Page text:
Table 2. Benefits from restoring abalone biomass: In 2021 US$ prices.

All four ABA-RESTORE models resulted in good recovery of the abalone stocks, with stocks rebounding to 100 percent of carrying capacity over the next 80 years, well in excess of government targets for stock recovery (Table 2). However, only the PKI and OL model achieve or exceed government targets of 40% stock recovery by the year 2040. All four scenarios showed positive net present values and BCRs substantially in excess of unity (the lowest was the NC model with a BCR of over four). The PKI model shows the highest net present value benefit–cost ratios (BCRs) of the four scenarios, with potential returns of almost $13 million in the value of ecosystem restored over 80 years, at a 6 % discount rate (Table 2). This was followed by the OL model (almost $8 million), the EV model (almost $3 million) and the NC model (over $2 million).

We test the sensitivity of the BCRs to different assumptions. Firstly, we model the possibility that in an imperfect world, only 75% of total economic value from abalone recovery will be realized (De Groot et al., 2013). Secondly, we investigate the sensitivity of the BCR to changes in the timeframe over which restoration is assumed to occur. Three different timeframes are investigated namely 20, 40 and 60 years. Finally, we model sensitivity to different discount rates (6% and − 2%). The results (Figure 5) show that for positive discount rates (6%), the PKI model is clearly the winner (top graphic). However, for negative discount rates the results are far more ambiguous (bottom graphic). Any one of the models could be selected and generate equivalent results.


Figure 5. Comparing the benefits of abalone biomass restoration with the costs thereof. Variation in BCRs at 75% of TEV realized, for discount rate of 6% (top graph) and − 2% (bottom graph): Timeframe for intervention: a = 20 years; b = 40 years; c = 60 years.

3.3. Implications for fisheries restoration

The policy of setting a restoration goal and pursuing it (the PKI model) is economically optimal (Figure 6). However, this is not what the South African government is currently doing. Rather, it seems to be pursuing an EV approach of maximizing revenues through enforcement confiscations (see, e.g., Nene, 2023). Naturally, these ex post seizures do not preserve the resource in the short term, as the abalone are already dead. Ex ante incentives to prevent the crime from occurring (the PKI model) not only restores the abalone population, but also maximizes societal welfare (Figure 6).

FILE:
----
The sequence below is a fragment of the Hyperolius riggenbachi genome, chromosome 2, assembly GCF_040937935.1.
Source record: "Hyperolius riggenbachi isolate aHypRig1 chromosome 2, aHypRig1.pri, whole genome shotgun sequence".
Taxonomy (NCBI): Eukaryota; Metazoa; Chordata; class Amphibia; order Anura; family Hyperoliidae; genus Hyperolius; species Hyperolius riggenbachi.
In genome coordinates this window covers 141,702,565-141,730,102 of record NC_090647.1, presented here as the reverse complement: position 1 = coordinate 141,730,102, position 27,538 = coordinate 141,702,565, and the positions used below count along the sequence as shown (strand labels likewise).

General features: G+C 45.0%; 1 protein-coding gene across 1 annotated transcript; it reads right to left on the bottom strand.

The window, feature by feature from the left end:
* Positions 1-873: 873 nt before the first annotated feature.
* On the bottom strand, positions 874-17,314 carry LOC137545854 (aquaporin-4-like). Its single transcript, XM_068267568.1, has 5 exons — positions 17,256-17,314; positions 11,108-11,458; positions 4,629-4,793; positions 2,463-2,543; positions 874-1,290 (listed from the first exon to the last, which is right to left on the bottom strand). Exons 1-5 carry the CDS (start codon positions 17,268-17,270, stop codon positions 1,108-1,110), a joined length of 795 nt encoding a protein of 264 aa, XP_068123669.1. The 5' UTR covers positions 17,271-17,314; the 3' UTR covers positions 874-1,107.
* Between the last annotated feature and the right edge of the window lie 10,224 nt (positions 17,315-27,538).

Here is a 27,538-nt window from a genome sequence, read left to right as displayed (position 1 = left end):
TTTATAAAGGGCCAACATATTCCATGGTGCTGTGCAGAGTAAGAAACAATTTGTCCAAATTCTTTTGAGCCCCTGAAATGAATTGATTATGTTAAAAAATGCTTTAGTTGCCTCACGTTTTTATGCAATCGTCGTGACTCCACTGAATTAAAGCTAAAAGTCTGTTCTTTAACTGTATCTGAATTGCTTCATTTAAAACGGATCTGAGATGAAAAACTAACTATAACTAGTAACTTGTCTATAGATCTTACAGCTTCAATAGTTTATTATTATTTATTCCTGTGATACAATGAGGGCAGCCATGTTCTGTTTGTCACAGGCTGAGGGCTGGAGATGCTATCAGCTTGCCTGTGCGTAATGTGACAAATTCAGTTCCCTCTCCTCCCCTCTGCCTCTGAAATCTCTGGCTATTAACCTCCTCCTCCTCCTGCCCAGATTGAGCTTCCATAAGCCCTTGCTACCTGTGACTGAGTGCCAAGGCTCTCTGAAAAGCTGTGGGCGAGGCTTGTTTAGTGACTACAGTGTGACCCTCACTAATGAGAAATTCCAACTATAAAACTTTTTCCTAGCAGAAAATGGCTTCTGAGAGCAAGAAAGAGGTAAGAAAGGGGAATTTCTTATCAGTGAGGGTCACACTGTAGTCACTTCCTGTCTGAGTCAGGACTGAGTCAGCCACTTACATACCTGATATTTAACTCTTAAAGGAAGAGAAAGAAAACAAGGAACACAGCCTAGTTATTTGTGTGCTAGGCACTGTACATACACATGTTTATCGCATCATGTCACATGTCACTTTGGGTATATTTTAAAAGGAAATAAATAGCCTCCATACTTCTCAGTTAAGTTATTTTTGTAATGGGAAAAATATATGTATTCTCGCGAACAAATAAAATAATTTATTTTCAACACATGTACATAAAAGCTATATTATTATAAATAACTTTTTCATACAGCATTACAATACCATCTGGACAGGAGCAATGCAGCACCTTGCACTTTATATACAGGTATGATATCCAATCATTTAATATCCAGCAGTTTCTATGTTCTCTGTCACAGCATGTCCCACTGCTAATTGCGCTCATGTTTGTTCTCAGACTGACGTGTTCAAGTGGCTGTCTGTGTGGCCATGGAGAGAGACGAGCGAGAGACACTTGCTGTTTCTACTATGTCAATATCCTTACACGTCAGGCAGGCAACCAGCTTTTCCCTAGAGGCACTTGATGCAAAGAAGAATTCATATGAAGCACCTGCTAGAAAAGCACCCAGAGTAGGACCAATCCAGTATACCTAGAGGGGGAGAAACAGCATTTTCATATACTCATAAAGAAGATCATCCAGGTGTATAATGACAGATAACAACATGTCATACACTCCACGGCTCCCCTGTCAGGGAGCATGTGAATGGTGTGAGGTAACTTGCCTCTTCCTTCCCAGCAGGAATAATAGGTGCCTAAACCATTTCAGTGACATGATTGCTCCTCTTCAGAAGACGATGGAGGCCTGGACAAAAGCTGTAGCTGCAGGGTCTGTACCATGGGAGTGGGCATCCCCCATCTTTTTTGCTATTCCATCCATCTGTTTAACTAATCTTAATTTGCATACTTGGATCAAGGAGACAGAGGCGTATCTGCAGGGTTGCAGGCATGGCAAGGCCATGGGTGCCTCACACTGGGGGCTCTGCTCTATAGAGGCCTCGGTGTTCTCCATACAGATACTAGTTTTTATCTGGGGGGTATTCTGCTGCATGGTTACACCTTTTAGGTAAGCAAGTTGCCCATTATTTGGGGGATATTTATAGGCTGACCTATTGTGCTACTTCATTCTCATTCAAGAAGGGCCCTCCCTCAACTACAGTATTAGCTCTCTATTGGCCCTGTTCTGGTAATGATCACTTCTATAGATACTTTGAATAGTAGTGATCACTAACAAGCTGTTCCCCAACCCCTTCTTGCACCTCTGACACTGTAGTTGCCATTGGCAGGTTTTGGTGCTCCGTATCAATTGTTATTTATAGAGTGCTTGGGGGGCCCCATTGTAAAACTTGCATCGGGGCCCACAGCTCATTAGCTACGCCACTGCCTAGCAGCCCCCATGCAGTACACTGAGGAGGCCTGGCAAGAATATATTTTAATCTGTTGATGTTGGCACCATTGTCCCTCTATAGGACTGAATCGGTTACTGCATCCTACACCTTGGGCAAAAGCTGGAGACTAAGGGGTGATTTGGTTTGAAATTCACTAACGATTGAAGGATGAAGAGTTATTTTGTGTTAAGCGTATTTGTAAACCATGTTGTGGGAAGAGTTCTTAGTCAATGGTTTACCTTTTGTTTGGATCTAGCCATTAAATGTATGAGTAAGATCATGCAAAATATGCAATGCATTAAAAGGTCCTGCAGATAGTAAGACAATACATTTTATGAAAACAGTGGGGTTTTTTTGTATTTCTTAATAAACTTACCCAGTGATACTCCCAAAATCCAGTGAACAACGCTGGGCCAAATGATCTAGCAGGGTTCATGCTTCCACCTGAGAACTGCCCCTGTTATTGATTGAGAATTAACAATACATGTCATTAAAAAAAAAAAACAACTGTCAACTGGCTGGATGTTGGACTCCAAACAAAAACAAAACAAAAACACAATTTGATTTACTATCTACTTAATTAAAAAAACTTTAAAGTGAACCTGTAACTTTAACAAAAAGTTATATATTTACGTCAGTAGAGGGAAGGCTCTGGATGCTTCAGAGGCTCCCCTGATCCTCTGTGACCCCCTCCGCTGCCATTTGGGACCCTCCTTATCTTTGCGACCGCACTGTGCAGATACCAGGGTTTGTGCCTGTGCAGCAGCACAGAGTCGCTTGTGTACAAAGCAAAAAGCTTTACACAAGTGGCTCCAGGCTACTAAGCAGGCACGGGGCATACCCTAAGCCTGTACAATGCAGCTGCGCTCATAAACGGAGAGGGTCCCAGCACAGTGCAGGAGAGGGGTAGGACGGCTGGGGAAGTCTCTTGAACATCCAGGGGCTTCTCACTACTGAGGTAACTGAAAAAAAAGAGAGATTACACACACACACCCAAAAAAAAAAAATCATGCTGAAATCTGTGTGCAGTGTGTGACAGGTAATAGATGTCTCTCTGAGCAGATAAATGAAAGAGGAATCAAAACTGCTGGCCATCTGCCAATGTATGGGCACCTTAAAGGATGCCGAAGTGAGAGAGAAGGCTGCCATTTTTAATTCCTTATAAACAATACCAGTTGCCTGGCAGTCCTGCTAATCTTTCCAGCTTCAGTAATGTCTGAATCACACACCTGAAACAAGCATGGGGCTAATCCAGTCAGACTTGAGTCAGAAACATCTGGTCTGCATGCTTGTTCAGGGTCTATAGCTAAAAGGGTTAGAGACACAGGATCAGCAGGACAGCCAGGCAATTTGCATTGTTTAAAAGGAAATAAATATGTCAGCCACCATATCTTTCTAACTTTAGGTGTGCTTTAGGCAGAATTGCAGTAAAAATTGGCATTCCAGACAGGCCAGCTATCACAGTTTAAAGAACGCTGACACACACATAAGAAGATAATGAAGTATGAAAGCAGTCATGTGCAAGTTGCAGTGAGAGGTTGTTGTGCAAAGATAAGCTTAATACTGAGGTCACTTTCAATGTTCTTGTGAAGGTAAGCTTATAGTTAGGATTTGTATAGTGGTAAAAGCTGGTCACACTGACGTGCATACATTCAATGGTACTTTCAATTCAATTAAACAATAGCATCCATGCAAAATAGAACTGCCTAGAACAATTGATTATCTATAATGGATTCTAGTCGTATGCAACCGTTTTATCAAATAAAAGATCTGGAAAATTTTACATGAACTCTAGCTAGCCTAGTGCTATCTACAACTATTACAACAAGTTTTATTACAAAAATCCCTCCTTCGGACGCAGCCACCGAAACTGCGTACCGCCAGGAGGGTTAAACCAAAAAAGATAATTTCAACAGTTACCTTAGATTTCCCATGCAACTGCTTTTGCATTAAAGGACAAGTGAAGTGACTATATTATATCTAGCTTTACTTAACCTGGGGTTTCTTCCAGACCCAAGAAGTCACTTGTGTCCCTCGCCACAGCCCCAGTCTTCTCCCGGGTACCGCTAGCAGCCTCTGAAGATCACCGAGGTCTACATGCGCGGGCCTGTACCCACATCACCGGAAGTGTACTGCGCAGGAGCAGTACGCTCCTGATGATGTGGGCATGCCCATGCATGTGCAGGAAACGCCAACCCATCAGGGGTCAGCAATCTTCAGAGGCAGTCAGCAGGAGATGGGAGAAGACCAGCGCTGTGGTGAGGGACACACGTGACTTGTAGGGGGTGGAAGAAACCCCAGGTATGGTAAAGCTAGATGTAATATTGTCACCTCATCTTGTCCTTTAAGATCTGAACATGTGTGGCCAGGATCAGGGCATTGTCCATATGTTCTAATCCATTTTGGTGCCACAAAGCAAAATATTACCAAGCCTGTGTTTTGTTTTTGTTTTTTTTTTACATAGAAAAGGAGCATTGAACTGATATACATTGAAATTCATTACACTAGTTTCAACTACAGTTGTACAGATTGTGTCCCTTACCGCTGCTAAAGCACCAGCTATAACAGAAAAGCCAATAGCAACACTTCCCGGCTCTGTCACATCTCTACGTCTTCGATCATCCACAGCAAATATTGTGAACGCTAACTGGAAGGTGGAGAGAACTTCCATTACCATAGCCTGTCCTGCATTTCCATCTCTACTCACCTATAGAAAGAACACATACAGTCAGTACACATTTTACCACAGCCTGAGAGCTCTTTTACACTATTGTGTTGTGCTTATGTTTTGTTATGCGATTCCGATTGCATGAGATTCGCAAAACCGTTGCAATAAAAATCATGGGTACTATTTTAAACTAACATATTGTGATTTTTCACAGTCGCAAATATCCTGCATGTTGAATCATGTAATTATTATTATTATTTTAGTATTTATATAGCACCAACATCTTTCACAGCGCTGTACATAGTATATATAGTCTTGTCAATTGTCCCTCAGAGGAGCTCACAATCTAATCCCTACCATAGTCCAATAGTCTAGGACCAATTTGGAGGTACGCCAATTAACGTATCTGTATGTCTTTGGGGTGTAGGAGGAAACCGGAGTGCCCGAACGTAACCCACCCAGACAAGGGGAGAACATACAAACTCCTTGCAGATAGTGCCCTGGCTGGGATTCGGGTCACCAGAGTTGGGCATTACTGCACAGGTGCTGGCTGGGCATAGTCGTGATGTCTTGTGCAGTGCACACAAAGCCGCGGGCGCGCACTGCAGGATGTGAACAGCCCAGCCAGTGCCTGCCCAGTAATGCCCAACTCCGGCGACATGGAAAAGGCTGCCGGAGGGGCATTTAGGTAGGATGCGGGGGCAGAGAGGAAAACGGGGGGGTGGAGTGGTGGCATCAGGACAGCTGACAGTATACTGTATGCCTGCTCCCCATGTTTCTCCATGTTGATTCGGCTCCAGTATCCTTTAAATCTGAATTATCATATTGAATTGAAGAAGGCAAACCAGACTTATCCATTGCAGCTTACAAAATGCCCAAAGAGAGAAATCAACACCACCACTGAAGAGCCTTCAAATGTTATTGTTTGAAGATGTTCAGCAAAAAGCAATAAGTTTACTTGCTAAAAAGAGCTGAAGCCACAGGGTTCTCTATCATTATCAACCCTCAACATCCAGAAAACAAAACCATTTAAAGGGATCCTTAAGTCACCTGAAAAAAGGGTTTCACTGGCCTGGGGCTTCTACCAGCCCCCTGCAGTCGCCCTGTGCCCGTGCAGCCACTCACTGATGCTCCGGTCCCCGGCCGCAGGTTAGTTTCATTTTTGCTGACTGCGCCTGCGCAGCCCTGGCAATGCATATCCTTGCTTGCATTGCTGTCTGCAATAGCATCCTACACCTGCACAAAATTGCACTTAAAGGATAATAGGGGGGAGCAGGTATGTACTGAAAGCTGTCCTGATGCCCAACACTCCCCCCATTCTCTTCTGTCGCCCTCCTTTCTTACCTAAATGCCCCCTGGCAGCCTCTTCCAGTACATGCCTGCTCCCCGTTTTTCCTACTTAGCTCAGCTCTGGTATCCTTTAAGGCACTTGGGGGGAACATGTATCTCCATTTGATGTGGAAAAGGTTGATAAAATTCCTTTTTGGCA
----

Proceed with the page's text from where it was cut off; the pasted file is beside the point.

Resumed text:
Figure 6. Annualized Net Present Values (in 2021 US$ million.yr-1) for the different schools (this study), compared with revenues from confiscations (Nene, 2023).

In one sense all of these models are co-evolutionary models. They consider how the system evolves over time. But the EV model deals explicitly with predator–prey interactions. It is “man versus man.” Evidence from the African bush shows that, when two antelope fight each other, they are more vulnerable to attacks from predators. Currently, the South African government is fighting poachers. This approach still has environmental spinoffs, but the benefits are only realized over the very long term (around 80 years). The PKI model on the other hand seeks to focus on maximizing an environmental goal (restoration of the fishery). It focusses on getting to the new equilibrium as quickly as possible. This results in greater returns as well as restored populations.

Adam Smith, the father of neoclassical economics, developed his theory of the invisible hand, where self-interested agents achieve outcomes that are societally beneficial, even though this was not their intent. Charles Darwin, in his theory of evolution, posited the same thing. That competitive behavior caused taxa to adapt and therefore become more resilient. There is merit in both of these arguments. The NC model shows that privatization of the resource may result in benefits to the resource, as private agents seek to maximize returns. The EV model indicates that antagonism towards poachers may ultimately result in them changing behavior. The present study shows however it takes time for these benefits to be realized. Furthermore, it is shown that setting and pursuing an environmental goal has greater economic welfare implications than these other two approaches. This is largely owing to the fact that the environment has a high intrinsic value compared with its use value (total economic value will always be greater than its consumptive value).

Different schools are relevant at different stages, depending on the level of compliance (Table 3). At low levels of compliance, the EV school is indicated, and at moderate levels of compliance the NC school is indicated. However, the ultimate goal is to shift towards a system of voluntary compliance (see also Hauck and Kroese, 2006; Arias, 2015).


Table 3. Typology of different methods to promote fisheries restoration in the context of wildlife crime.

4. Discussion and conclusions

Non-equilibrium approaches to ecological restoration have become very important in the literature (Perring et al., 2015). We present here an approach to fisheries restoration based on the natural capital approach (Clewell and Aronson, 2012). This approach has not yet been extensively applied to fisheries restoration. The present approach incorporates a hybrid systems methodology that includes systems archetypes, economic schools of thought, system dynamics modelling, mathematics (differential equations), cost benefit analysis, and a case study, where the framework is tested.